Reed just had off day

Harbaugh says he doesn't think safety is playing hurt

November 10, 2009|By Ken Murray | ken.murray@baltsun.com

A week after Ed Reed blasted the Denver Broncos' Knowshon Moreno to force a big fumble, the Ravens safety was conspicuous for three missed arm tackles in a loss to the Cincinnati Bengals on Sunday.

Although it was an uncharacteristic performance for Reed, coach John Harbaugh said he doesn't believe it was the result of Reed's playing hurt.

"I think he's tackled very well this year, up until this game," Harbaugh said at his weekly news conference Monday. "Obviously, the hit against Denver was as good a tackle as you're ever going to see. From my understanding, the neck is as good as it's been in two years, but I think it's a factor. But it's not a dangerous type thing where he's at risk, or he wouldn't be playing."

Reed, who has played the past season and a half with a nerve impingement in his neck, had five tackles in the 17-7 loss to the Bengals, and forced another fumble when he stripped Chad Ochocinco. But he also whiffed on three would-be tackles, twice against wide receiver Laveranues Coles on a run of 8 yards and a pass of 32.

"He's worked extremely hard in the weight room," Harbaugh said. "He's as muscled up as he's been since we've been here in the last two years. So I think Ed's worked really hard to get himself in position to play really well. I'm sure he's disappointed with those three tackles. Those three tackles are tackles you normally see him make."

Injured or not, Reed remains a playmaker on defense. He has forced fumbles in three of the past four games and returned an interception for a touchdown. After he stripped the ball from Ochocinco at the Ravens' 36 in the fourth quarter, he recovered it himself, ran 13 yards and then lateraled to Chris Carr for 4 more yards. That series ended with a missed field goal by Steve Hauschka.

'It starts with me'
Harbaugh began his postmortem with the observation that the Bengals beat the Ravens "every way you can beat a team, all three phases," and then pointed the finger of blame at himself.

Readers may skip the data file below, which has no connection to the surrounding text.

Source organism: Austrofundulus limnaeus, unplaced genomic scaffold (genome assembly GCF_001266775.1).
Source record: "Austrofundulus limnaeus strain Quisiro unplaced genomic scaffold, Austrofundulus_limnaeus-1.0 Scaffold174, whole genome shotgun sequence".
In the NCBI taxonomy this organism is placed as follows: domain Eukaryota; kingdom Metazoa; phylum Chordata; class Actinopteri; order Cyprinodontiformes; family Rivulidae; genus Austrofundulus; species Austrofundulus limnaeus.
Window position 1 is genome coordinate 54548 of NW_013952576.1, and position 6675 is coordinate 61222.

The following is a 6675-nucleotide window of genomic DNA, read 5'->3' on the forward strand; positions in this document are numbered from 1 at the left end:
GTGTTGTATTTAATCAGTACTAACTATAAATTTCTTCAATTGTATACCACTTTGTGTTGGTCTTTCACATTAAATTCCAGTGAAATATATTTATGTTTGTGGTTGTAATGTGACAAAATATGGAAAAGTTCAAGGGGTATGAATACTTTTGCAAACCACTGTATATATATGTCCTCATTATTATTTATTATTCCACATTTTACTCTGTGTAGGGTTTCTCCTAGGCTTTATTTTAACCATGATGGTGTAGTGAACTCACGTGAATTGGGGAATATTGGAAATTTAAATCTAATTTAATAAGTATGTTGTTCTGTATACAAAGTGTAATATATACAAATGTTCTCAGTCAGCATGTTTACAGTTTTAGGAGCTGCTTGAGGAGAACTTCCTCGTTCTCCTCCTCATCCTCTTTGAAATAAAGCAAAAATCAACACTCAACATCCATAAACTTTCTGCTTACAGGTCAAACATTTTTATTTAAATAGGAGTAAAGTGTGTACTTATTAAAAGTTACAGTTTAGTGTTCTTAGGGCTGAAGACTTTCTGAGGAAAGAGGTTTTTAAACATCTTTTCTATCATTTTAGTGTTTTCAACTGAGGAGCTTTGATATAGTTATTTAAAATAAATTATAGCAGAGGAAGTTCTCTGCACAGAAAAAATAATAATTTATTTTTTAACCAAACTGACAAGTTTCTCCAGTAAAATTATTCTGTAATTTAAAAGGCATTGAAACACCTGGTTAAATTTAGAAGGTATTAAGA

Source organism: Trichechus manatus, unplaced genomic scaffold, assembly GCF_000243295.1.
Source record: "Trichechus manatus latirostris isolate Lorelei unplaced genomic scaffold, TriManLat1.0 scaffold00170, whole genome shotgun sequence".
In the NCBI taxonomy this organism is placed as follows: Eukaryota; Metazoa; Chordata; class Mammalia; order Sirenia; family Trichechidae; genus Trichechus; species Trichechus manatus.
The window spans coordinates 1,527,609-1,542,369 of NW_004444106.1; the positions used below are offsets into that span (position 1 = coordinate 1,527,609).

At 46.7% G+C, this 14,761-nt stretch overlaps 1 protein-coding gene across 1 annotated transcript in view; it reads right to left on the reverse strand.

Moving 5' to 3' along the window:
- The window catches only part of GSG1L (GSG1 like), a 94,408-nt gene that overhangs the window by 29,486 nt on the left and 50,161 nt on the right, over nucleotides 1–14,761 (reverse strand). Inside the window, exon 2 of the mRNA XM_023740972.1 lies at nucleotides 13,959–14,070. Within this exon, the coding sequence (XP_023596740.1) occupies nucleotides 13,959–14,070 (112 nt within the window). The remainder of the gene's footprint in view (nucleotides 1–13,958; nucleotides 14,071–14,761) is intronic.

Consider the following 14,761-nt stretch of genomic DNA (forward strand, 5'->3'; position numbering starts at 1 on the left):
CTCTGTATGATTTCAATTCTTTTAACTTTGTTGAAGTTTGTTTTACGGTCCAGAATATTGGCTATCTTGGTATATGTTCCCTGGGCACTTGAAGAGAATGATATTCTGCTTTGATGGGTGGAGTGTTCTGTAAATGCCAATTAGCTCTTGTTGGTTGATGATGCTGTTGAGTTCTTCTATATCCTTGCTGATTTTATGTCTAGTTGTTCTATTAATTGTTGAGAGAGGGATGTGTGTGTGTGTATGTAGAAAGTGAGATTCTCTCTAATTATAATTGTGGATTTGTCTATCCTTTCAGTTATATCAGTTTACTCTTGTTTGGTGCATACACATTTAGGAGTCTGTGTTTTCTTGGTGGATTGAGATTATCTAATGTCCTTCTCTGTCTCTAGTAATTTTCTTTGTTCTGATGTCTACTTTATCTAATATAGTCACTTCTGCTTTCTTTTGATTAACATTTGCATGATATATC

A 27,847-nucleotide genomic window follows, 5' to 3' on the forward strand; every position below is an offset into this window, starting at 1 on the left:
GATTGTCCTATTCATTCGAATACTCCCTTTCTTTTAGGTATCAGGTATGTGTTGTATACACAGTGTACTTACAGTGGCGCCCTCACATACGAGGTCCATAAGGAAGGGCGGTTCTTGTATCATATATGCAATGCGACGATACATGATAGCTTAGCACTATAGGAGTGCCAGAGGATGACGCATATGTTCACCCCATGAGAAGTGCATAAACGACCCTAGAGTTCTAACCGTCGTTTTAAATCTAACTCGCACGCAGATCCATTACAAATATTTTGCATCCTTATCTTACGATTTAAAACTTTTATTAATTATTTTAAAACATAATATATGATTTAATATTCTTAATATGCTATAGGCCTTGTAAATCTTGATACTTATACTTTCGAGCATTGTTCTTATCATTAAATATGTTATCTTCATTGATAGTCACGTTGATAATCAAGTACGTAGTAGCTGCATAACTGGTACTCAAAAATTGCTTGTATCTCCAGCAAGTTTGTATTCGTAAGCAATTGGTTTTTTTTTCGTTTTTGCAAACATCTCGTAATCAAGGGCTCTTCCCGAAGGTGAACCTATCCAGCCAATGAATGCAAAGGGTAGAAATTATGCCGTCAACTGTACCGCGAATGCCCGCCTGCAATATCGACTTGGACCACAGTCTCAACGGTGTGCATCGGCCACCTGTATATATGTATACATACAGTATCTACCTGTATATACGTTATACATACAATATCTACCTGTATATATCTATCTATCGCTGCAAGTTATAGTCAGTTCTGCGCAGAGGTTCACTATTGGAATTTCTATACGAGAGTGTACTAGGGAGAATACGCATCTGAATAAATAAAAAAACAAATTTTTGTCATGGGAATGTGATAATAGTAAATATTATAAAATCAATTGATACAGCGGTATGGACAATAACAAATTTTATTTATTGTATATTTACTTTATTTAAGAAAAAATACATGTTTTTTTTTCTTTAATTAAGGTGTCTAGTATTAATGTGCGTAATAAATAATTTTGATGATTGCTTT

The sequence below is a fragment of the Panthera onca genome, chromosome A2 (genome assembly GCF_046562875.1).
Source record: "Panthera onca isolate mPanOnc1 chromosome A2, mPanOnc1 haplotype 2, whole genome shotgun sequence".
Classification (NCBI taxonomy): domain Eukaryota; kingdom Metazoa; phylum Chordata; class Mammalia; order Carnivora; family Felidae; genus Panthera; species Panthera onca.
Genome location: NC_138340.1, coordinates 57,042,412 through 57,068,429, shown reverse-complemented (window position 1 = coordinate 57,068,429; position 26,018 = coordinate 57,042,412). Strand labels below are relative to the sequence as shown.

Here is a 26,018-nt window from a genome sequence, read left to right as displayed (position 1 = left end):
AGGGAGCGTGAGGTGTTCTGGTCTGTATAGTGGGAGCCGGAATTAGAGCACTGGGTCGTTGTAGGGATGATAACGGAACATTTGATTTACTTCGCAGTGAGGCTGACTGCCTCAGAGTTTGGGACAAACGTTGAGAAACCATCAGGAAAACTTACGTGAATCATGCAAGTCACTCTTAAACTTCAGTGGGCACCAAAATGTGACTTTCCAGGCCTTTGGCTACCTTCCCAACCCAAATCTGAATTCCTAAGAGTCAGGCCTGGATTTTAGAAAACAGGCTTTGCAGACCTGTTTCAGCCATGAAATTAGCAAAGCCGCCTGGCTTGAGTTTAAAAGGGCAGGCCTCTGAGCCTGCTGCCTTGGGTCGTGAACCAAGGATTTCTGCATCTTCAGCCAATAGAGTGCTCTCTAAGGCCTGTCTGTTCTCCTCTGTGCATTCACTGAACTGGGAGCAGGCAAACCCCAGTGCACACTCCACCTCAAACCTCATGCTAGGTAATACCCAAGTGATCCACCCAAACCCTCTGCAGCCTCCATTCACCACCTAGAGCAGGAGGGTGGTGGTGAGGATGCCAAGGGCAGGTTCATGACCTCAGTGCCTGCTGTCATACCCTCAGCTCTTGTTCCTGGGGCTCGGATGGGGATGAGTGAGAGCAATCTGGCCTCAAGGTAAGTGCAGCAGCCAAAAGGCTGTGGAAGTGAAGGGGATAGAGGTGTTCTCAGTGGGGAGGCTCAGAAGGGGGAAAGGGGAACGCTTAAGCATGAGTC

"First of all, it starts with me," he said. "It's my job to give our guys every opportunity to play as well as they can play, and I need to find a way to do my job better."

There were a myriad of problems resulting from the Cincinnati debacle, including third-down issues, penalty issues and another slow start by the Ravens' offense. And while the solution starts with Harbaugh, he said it filters all the way through the organization.

"Our guys take responsibility," he said. "There's not a guy in this building that doesn't take responsibility for finding a way to get his game, coaching or playing, right. My job is to make sure I can be the best head coach I can be, and right now, I'm not getting the job done."

Poor swings
Hauschka's miss of a 38-yard field goal in the fourth quarter was eerily reminiscent of his missed 44-yarder that would have beaten the Minnesota Vikings on Oct. 18: wide left. The problem, Harbaugh said, was in the swing.

"If you look at those two swings, those are both poor swings, [where he] came off the ball," Harbaugh said. "When you see his good kicks, you can tell what they look like as far as his swings, and those two swings were not good swings. So we've got to find out what the reason for that is, because you can do it 1,000 times over and over again, and then you get in that pressure moment and you can't repeat it. That's kind of a critical issue."

Harbaugh declined to say whether the team would bring in any kickers for tryouts this week.


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